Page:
The Cleveland Indians head to Houston tonight to kick off a three-game series at Minute Maid Park, and for the first time ever it’s an Indians-Astros matchup that isn’t interleague play. In order to get an expert’s take on the newest members of the American League, I talked to Climbing Tal’s Hill Senior Staff Writer John Burgess about the depths of the Astros’ struggles, their hope for the future, and how Houston is adjusting to the AL.
Wahoo’s on First: Most people seem to think 100 losses is an optimistic projection for the 2013 Astros. How bad are things going to get this year?
John Burgess: At the start of the year I predicted a 65-97 record, but now I’m thinking that may be a bit optimistic. It’s really difficult to predict anything with players with so little Major League experience. After the nationally televised Opening Day win against the Rangers, I think some fans started to let visions of the 2012 Athletics and Orioles creep into their heads. They were sucker-punched back to reality when the Astros went on to lose the next 6 games and struck out about 150 times a game. Games have been a little more competitive since then, and hopefully we will start to see more improvement as the youngsters start to gain some experience–maybe around 104 losses would be a better estimate?
Wahoo’s on First: At the SABR Analytics Conference last month, Brian Kenny asked several people whether they’d take the over or under for 95 Houston wins in 2018. What would you say to that?
John Burgess: I know Brian Kenny is a huge Jeff Luhnow fan, so I’m assuming he took the over? I would say 95 wins would be a reasonable expectation by that time. In the last couple of years, we have seen our farm system go from a bottom five system to the top ten by most accounts. Obviously that all depends on how well our top prospects develop, and if Luhnow and Co. can add some more top-of-the-rotation type arms. Mark Appel in 2013 and Carlos Rondon in 2014 would definitely help speed that along!
Wahoo’s on First: How have the Astros adjusted to the American League? What about the fans?
John Burgess: As far as the team goes, the pitchers have had the biggest adjustment to the American League. Even the best lineups in the NL have the pitcher batting, so when a bad inning arose they could always count on that out. Also, most of the Astros’ pitchers are unfamiliar with many of the AL hitters, so I’m sure they are having to spend more time studying tape and tendencies than they had to last season.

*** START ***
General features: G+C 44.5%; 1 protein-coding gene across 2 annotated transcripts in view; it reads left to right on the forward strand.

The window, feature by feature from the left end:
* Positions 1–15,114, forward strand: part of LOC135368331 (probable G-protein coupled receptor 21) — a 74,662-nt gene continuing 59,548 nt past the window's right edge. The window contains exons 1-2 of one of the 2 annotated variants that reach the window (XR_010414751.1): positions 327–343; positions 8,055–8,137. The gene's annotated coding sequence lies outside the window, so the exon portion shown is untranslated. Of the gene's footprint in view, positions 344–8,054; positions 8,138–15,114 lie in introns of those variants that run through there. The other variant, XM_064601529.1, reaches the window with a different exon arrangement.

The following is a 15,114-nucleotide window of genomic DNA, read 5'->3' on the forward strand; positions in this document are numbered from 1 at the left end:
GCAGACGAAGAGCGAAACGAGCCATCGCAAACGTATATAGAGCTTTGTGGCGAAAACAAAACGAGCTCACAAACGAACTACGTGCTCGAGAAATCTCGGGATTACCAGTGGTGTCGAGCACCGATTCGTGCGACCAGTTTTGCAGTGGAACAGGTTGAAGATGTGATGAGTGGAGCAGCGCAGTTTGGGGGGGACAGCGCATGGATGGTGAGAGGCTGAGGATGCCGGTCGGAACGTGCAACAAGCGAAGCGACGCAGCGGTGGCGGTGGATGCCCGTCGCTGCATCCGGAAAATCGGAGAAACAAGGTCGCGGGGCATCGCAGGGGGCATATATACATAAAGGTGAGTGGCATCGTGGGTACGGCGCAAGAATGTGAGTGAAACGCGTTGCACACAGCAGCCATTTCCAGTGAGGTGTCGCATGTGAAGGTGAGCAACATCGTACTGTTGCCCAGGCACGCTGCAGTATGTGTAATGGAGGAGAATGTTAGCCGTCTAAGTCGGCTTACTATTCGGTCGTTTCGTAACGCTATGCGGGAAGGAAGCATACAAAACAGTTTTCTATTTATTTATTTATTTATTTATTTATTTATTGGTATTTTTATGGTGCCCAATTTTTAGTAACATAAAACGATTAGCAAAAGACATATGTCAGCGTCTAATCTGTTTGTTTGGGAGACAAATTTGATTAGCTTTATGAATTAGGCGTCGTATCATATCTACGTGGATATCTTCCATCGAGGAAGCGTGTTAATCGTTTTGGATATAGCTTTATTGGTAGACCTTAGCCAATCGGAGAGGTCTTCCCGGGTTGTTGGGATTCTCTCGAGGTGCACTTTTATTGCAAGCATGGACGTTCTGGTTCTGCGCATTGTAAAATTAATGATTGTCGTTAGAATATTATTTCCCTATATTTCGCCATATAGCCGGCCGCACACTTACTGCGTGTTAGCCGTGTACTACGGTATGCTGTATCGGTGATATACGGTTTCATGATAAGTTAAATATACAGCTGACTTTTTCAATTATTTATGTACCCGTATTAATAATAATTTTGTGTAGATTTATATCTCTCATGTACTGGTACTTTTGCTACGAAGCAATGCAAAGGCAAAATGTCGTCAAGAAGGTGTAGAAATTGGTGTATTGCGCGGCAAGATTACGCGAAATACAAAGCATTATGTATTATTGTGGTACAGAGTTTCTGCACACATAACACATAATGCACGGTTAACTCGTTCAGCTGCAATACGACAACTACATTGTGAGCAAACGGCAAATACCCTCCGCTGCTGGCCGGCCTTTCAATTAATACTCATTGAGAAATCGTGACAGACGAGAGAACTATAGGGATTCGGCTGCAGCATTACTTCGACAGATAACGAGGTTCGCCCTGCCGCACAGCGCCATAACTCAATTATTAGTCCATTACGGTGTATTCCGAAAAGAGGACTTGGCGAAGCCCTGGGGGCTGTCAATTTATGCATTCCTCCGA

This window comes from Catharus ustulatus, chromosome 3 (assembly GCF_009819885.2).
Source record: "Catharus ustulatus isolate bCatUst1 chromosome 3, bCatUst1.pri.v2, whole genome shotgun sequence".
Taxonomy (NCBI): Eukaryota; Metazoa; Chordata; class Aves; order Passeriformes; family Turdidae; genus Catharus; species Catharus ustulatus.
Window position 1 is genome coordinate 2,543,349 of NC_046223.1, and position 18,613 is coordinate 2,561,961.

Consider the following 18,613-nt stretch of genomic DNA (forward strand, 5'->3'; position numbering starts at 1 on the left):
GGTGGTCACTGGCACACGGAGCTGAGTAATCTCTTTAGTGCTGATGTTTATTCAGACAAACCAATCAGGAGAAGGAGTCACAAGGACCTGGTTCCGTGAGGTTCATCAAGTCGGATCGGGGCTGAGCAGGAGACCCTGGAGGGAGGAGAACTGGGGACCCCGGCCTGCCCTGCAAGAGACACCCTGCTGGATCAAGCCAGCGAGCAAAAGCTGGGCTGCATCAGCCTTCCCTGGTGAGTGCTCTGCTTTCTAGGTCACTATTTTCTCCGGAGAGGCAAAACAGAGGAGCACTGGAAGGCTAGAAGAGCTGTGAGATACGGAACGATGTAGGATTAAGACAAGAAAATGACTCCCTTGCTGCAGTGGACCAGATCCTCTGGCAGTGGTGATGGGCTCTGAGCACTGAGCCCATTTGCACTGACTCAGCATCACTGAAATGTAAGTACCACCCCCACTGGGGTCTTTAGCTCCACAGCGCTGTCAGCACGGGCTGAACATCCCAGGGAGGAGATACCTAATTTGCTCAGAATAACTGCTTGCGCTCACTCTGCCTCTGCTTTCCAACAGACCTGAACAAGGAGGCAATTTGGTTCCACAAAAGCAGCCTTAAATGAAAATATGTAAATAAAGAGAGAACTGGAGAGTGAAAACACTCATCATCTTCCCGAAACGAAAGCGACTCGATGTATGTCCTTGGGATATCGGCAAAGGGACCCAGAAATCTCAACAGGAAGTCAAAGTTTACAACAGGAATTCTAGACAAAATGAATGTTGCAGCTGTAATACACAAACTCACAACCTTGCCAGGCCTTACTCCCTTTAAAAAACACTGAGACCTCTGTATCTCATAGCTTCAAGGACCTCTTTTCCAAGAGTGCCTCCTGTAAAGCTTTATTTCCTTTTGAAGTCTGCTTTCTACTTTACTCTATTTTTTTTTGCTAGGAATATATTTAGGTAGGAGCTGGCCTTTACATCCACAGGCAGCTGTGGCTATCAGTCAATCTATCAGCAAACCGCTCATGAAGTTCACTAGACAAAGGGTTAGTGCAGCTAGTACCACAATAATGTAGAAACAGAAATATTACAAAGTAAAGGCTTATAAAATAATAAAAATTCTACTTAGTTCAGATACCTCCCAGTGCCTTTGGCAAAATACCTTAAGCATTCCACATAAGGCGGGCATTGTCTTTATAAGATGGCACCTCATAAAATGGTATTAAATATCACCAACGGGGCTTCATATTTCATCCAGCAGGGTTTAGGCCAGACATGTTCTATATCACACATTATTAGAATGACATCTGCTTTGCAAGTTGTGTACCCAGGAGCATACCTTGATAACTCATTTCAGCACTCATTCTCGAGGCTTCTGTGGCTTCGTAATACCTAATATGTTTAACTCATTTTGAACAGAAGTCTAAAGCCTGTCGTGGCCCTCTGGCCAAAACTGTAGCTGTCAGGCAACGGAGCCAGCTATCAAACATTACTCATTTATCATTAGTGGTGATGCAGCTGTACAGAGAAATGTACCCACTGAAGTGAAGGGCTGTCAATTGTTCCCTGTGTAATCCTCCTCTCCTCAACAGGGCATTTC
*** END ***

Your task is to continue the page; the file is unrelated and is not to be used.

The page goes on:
The move to the American League definitely cost the Astros some of their long time fans. Some blamed the new owner for selling out; many blamed Bud Selig for giving the team no other choice; and still some fans didn’t care who was to blame, they didn’t want anything to do with it. A majority of the fans have learned to accept the move though, and I think that once the team is successful again, we will see 3 million fans a season at Minute Maid Park again.
Wahoo’s on First: One of the biggest rough spots on the year for the Indians so far has been Brett Myers. Can you give Tribe fans any reason to be optimistic about him?
John Burgess: Brett Myers is definitely a competitor. In 2010 and 2011 he was huge for the Astros because of his ability to eat innings. That’s why it came as such a shock when the Astros decided to move him to closer last season. I will say I was pretty surprised with how well he did in that role, and more importantly how good of a leader he was with the Astros’ young bullpen guys.
When Myers was at his best, he was throwing his big curveball just as much as he would throw his fastball. I noticed that hasn’t been the case so far this year, but maybe he is still adjusting to being back in the rotation. If he doesn’t end up cutting it in the rotation, it’s good to know that you have a veteran arm that could fit in nicely in your pen.
Wahoo’s on First: Who’s pitching for Houston this weekend and what should Tribe fans look for from them?
John Burgess: Game 1 will be Lucas Harrell. Last season was his rookie year and he went 11-11 with a 3.76 ERA for a horrible team. He gets a lot of run on his two-seam fastball, and because of that he gets a lot of ground balls. Two of his three starts this season have been strong, allowing one ER in each of those.
Game 2 will be Philip Humber. I’m guessing you guys are probably familiar with him since he has spent time with the Twins, Royals and White Sox. He pitched very well in all three of his starts this season, and is probably the most unlucky guy in baseball. The Astros have only given him just ONE run to play with in all three starts combined.
Game 3 will be Erik Bedard. Bedard is another guy that I’m sure you’re somewhat familiar with since nine of his ten seasons have been spent in the AL. Bedard had some serious control issues in Monday’s loss against Oakland. He lasted just 1/3 of an inning, walking four and allowing six earned runs. He had looked very strong in his previous start against Seattle, so I’m hoping Monday was just a fluke.
Wahoo’s on First: What’s your prediction for the series?
John Burgess: As far as my prediction for the series–I expect all three games to be close. I’m happy that we miss Justin Masterson for this series, but it seems like every opposing pitcher has been at his best against the Astros this season (of course that could be because he is facing a AAAA lineup).